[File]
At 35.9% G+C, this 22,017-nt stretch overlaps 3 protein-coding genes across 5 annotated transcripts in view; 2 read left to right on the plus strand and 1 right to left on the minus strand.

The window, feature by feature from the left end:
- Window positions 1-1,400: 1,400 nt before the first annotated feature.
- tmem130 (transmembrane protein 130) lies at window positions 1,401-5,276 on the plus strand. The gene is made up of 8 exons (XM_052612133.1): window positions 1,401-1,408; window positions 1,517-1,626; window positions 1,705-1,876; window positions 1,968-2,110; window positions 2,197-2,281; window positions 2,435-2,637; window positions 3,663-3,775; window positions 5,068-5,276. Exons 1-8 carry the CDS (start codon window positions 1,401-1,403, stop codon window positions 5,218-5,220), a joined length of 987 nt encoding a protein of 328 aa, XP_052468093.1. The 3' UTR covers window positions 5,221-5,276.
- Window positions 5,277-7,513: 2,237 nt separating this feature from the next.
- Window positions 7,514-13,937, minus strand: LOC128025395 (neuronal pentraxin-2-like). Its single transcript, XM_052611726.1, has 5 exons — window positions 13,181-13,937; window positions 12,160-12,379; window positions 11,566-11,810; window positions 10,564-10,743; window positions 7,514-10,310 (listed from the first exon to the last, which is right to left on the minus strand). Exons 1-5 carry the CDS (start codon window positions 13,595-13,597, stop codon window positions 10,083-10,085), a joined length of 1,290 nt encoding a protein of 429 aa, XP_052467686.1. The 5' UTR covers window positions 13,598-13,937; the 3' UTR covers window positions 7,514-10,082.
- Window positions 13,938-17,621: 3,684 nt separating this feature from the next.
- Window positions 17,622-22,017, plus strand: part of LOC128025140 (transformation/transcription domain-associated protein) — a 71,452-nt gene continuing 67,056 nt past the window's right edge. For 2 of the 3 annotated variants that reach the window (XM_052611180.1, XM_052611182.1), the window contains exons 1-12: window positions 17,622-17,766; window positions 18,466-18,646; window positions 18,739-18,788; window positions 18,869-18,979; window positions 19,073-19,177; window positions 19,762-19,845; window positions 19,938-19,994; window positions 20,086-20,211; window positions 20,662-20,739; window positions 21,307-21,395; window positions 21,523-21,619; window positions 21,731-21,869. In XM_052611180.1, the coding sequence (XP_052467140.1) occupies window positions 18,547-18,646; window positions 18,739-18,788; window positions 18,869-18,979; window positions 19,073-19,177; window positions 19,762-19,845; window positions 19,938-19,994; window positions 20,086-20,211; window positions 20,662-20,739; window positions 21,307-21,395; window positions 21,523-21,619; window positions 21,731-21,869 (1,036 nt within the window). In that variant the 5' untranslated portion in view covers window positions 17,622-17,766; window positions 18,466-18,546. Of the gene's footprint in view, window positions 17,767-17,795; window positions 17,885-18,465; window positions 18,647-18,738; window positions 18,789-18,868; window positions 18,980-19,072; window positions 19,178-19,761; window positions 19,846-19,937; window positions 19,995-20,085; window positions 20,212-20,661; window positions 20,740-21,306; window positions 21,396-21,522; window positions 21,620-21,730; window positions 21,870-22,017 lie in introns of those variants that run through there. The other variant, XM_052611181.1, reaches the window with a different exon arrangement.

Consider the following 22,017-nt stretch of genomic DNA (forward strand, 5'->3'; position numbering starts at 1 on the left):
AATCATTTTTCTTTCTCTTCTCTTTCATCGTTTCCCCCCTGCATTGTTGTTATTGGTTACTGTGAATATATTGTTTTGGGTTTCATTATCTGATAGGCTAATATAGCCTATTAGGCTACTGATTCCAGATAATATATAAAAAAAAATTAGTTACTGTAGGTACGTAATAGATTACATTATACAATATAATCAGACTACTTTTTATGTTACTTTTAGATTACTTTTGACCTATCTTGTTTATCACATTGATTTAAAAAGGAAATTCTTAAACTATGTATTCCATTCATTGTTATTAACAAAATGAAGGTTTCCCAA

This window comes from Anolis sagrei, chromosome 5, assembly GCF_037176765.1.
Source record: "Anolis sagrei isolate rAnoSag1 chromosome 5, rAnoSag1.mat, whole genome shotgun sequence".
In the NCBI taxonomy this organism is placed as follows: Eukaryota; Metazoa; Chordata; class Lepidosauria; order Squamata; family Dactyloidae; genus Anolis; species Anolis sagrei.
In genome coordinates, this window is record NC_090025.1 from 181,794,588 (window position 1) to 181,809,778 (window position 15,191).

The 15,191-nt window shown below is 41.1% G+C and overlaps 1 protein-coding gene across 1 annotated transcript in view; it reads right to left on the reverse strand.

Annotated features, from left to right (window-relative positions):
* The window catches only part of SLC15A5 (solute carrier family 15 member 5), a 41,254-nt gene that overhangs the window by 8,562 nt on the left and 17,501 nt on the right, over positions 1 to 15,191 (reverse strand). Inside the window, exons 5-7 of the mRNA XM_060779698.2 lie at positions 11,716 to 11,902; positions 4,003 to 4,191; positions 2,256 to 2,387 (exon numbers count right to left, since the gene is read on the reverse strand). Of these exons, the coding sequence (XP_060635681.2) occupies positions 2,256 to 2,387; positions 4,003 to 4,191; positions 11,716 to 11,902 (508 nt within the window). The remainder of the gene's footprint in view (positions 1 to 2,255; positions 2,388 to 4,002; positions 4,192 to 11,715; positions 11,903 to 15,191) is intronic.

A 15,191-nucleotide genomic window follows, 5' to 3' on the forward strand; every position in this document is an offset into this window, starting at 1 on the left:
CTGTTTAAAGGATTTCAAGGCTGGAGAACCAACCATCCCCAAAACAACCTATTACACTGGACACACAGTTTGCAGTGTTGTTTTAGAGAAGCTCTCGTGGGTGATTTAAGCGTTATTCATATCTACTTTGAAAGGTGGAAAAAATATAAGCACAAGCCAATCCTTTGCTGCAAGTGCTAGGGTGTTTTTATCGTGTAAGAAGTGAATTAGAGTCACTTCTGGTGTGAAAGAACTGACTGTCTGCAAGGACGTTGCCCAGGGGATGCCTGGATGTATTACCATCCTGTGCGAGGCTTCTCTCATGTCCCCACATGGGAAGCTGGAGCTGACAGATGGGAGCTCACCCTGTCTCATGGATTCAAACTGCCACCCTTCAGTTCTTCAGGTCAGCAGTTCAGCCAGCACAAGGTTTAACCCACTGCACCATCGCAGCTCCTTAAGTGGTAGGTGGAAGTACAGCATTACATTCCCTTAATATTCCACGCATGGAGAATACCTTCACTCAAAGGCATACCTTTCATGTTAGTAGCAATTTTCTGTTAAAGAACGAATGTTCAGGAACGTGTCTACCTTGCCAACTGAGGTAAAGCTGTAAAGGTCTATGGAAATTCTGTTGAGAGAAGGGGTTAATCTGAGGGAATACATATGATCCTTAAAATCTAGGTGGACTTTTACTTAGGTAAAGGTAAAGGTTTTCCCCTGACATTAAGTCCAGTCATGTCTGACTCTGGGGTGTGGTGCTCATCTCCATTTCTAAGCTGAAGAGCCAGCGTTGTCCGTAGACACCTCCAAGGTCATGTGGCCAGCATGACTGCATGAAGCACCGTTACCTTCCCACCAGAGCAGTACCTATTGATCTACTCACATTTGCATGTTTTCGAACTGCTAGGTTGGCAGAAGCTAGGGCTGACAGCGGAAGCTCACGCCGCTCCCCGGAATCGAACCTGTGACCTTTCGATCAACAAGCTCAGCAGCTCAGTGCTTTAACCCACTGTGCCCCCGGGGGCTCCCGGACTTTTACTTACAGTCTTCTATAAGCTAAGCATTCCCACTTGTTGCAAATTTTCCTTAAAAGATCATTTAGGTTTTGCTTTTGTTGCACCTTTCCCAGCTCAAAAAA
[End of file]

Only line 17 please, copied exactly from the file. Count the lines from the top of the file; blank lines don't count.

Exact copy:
* The window catches only part of SLC15A5 (solute carrier family 15 member 5), a 41,254-nt gene that overhangs the window by 8,562 nt on the left and 17,501 nt on the right, over positions 1 to 15,191 (reverse strand). Inside the window, exons 5-7 of the mRNA XM_060779698.2 lie at positions 11,716 to 11,902; positions 4,003 to 4,191; positions 2,256 to 2,387 (exon numbers count right to left, since the gene is read on the reverse strand). Of these exons, the coding sequence (XP_060635681.2) occupies positions 2,256 to 2,387; positions 4,003 to 4,191; positions 11,716 to 11,902 (508 nt within the window). The remainder of the gene's footprint in view (positions 1 to 2,255; positions 2,388 to 4,002; positions 4,192 to 11,715; positions 11,903 to 15,191) is intronic.